Philly Flower Show leads visitors back to the garden in Woodstock celebration

The oldest and largest flower show in the country celebrates the 50th anniversary of Woodstock, and hosts an international floral contest.

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At least three exhibitors at the annual Philadelphia Flower Show interpreted the show’s theme, “Flower Power,” in terms of Woodstock, creating landscapes inspired by that landmark music festival on its 50th anniversary.

One of them is Tom McCullough from Ohio. He created a garden that puts you, the visitor, onstage at the celebrated Yasgur’s Farm in upstate New York looking out over a vast spread of flower children, in this case, perennials. A line of mirrors in the back makes it look bigger.

“The mirrors play with your mind, right? It’s a trippy effect,” said McCullough. “The rock and roll star of the show is the flower. That’s what we want to show off.”

McCullough was adding the final touches on Thursday for the weekend opening of the nine-day festival. It is his first time exhibiting at the Philadelphia Flower Show, something he has been wanting to do for a long time.

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“It’s actually one of my lifelong dreams to show in Philly,” he said.

The “Flower Power” show does not just feature flowers that have hippie power, but actual power. At least two apothecary gardens of medicinal plants are among the exhibits. A junkyard filled with smashed TVs and rusty car parts demonstrates phytoremediation — the ability of plants to clean environmental toxins. One garden celebrates outdoor play, advocating the developmental benefits for children being outside.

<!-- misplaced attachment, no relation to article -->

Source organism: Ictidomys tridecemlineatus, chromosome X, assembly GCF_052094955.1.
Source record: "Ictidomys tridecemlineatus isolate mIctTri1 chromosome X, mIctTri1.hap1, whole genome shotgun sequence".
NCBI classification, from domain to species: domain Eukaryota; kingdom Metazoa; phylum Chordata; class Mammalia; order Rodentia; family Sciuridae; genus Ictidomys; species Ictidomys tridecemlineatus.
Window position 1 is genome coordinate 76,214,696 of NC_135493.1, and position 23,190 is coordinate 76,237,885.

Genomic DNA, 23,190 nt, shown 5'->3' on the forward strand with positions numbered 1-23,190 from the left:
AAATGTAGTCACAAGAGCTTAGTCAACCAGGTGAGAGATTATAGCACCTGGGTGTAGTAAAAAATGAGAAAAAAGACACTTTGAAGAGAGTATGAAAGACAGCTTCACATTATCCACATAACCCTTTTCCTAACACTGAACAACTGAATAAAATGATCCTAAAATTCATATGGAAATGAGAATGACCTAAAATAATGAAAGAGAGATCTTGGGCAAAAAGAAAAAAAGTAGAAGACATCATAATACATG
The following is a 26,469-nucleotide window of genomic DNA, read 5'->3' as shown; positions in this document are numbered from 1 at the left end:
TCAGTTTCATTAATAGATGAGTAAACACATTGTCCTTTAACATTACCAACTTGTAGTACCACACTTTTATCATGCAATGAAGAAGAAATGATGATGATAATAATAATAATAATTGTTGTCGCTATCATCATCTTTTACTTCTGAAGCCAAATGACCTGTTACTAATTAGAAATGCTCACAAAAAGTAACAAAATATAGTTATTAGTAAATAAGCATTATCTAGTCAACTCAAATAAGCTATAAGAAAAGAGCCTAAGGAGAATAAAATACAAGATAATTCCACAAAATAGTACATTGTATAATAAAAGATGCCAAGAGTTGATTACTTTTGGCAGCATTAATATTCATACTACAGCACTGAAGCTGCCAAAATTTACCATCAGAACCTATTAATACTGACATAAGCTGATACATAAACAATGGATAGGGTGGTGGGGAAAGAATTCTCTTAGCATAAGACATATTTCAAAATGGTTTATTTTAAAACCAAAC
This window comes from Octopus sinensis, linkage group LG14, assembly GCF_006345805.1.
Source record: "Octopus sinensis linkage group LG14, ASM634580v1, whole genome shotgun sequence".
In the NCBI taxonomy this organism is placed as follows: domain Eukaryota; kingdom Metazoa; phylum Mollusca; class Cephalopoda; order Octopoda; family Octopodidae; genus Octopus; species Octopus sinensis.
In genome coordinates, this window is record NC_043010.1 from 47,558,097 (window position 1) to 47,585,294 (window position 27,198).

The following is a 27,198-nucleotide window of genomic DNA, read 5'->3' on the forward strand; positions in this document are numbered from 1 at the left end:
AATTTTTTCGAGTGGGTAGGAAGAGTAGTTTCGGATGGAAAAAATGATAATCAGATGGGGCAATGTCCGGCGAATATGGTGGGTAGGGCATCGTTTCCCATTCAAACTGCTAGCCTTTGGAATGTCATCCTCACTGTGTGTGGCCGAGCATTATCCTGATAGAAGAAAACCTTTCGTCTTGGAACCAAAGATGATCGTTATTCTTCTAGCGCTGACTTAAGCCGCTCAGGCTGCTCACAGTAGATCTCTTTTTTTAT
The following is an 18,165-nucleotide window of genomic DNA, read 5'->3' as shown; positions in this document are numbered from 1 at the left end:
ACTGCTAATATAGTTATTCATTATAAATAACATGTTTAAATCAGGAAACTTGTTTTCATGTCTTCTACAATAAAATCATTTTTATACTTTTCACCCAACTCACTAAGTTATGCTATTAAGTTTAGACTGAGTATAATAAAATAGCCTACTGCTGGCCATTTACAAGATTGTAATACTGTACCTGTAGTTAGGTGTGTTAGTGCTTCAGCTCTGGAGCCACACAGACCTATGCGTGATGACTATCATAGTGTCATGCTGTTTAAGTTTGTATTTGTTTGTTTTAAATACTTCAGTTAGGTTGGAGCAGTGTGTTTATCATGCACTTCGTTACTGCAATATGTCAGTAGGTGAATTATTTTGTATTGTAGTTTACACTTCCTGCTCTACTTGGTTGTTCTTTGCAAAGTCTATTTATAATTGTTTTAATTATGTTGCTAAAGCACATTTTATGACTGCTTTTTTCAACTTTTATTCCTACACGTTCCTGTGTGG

Fulfilling ‘Promise Garden’

One display, the “Promise Garden,” is designed for the benefit of those with dementia. The flower beds form a high perimeter so no one can wander off; the path is circular so no one can get lost; and there are no jarring shapes or colors, keeping stress levels low.

It was designed by Tom Morris of J Downend Landscaping in Ridley Park, Pennsylvania, in memory of his late father-in-law who had Alzheimer’s.

“It’s a sensory garden as well. There’s a lot of smells: lilac, hyacinth. There are touch elements: lamb’s ear, very soft that can be touched,” said Morris as he put the final touches on the garden before the show opened. “There’s a sound element — running water that’s very peaceful. Even right now, while there is still construction going on, you can hear that water running.”

The Pennsylvania Horticultural Society, which puts on the Flower Show, made some noticeable changes this year. The entrance to the Pennsylvania Convention Center floor, normally a grand spectacle display, is tame relative to previous years.

Visitors are offered a “wow” moment at the outset: an upside-down meadow hanging from the ceiling. However, most of the entrance space has been given over to the 23 international participants in the FTD Interflora World Cup. The multi-day series of design competitions is held about every four years in a different city. It hasn’t been in the United States since 1985.

Among the rounds of competitions are “Iron Chef” style, head-to-head contests called “Surprise Package,” where the competitors are given previously unseen floral materials and asked to make something on the fly.

Competition starts Friday morning.

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